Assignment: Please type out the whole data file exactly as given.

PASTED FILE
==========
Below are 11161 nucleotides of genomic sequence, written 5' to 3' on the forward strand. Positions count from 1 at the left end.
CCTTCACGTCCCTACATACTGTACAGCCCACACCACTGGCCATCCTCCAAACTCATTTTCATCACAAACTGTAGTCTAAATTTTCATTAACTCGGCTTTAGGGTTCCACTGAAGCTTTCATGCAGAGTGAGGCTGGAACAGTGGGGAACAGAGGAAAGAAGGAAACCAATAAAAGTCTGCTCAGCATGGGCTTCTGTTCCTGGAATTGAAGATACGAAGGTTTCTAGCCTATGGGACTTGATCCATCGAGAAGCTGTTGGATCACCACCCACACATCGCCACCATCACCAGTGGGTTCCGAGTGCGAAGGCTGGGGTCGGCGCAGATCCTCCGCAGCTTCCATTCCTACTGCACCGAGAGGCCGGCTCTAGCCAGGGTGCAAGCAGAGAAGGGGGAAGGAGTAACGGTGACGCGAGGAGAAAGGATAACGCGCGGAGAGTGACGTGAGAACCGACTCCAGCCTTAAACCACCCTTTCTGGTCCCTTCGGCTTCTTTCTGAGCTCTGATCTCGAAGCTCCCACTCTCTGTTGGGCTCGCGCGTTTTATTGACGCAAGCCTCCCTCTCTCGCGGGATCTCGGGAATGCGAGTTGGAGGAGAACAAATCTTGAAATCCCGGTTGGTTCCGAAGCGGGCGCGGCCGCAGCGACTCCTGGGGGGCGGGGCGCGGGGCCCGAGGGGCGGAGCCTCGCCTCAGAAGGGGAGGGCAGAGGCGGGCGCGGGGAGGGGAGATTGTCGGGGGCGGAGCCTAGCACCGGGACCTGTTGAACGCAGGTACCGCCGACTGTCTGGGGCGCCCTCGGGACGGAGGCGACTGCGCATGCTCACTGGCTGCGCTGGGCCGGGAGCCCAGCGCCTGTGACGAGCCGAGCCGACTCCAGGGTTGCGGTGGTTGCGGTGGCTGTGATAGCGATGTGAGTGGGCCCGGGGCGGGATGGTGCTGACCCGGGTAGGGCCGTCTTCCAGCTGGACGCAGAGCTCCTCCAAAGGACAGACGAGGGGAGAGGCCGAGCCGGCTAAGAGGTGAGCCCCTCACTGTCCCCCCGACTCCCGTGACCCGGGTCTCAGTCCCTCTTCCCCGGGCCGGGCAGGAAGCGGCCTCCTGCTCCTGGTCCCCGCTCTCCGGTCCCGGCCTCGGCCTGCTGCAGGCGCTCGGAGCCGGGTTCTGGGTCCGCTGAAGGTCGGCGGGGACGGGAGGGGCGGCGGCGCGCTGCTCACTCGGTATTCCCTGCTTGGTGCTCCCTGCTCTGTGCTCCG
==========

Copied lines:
Below are 11161 nucleotides of genomic sequence, written 5' to 3' on the forward strand. Positions count from 1 at the left end.
CCTTCACGTCCCTACATACTGTACAGCCCACACCACTGGCCATCCTCCAAACTCATTTTCATCACAAACTGTAGTCTAAATTTTCATTAACTCGGCTTTAGGGTTCCACTGAAGCTTTCATGCAGAGTGAGGCTGGAACAGTGGGGAACAGAGGAAAGAAGGAAACCAATAAAAGTCTGCTCAGCATGGGCTTCTGTTCCTGGAATTGAAGATACGAAGGTTTCTAGCCTATGGGACTTGATCCATCGAGAAGCTGTTGGATCACCACCCACACATCGCCACCATCACCAGTGGGTTCCGAGTGCGAAGGCTGGGGTCGGCGCAGATCCTCCGCAGCTTCCATTCCTACTGCACCGAGAGGCCGGCTCTAGCCAGGGTGCAAGCAGAGAAGGGGGAAGGAGTAACGGTGACGCGAGGAGAAAGGATAACGCGCGGAGAGTGACGTGAGAACCGACTCCAGCCTTAAACCACCCTTTCTGGTCCCTTCGGCTTCTTTCTGAGCTCTGATCTCGAAGCTCCCACTCTCTGTTGGGCTCGCGCGTTTTATTGACGCAAGCCTCCCTCTCTCGCGGGATCTCGGGAATGCGAGTTGGAGGAGAACAAATCTTGAAATCCCGGTTGGTTCCGAAGCGGGCGCGGCCGCAGCGACTCCTGGGGGGCGGGGCGCGGGGCCCGAGGGGCGGAGCCTCGCCTCAGAAGGGGAGGGCAGAGGCGGGCGCGGGGAGGGGAGATTGTCGGGGGCGGAGCCTAGCACCGGGACCTGTTGAACGCAGGTACCGCCGACTGTCTGGGGCGCCCTCGGGACGGAGGCGACTGCGCATGCTCACTGGCTGCGCTGGGCCGGGAGCCCAGCGCCTGTGACGAGCCGAGCCGACTCCAGGGTTGCGGTGGTTGCGGTGGCTGTGATAGCGATGTGAGTGGGCCCGGGGCGGGATGGTGCTGACCCGGGTAGGGCCGTCTTCCAGCTGGACGCAGAGCTCCTCCAAAGGACAGACGAGGGGAGAGGCCGAGCCGGCTAAGAGGTGAGCCCCTCACTGTCCCCCCGACTCCCGTGACCCGGGTCTCAGTCCCTCTTCCCCGGGCCGGGCAGGAAGCGGCCTCCTGCTCCTGGTCCCCGCTCTCCGGTCCCGGCCTCGGCCTGCTGCAGGCGCTCGGAGCCGGGTTCTGGGTCCGCTGAAGGTCGGCGGGGACGGGAGGGGCGGCGGCGCGCTGCTCACTCGGTATTCCCTGCTTGGTGCTCCCTGCTCTGTGCTCCG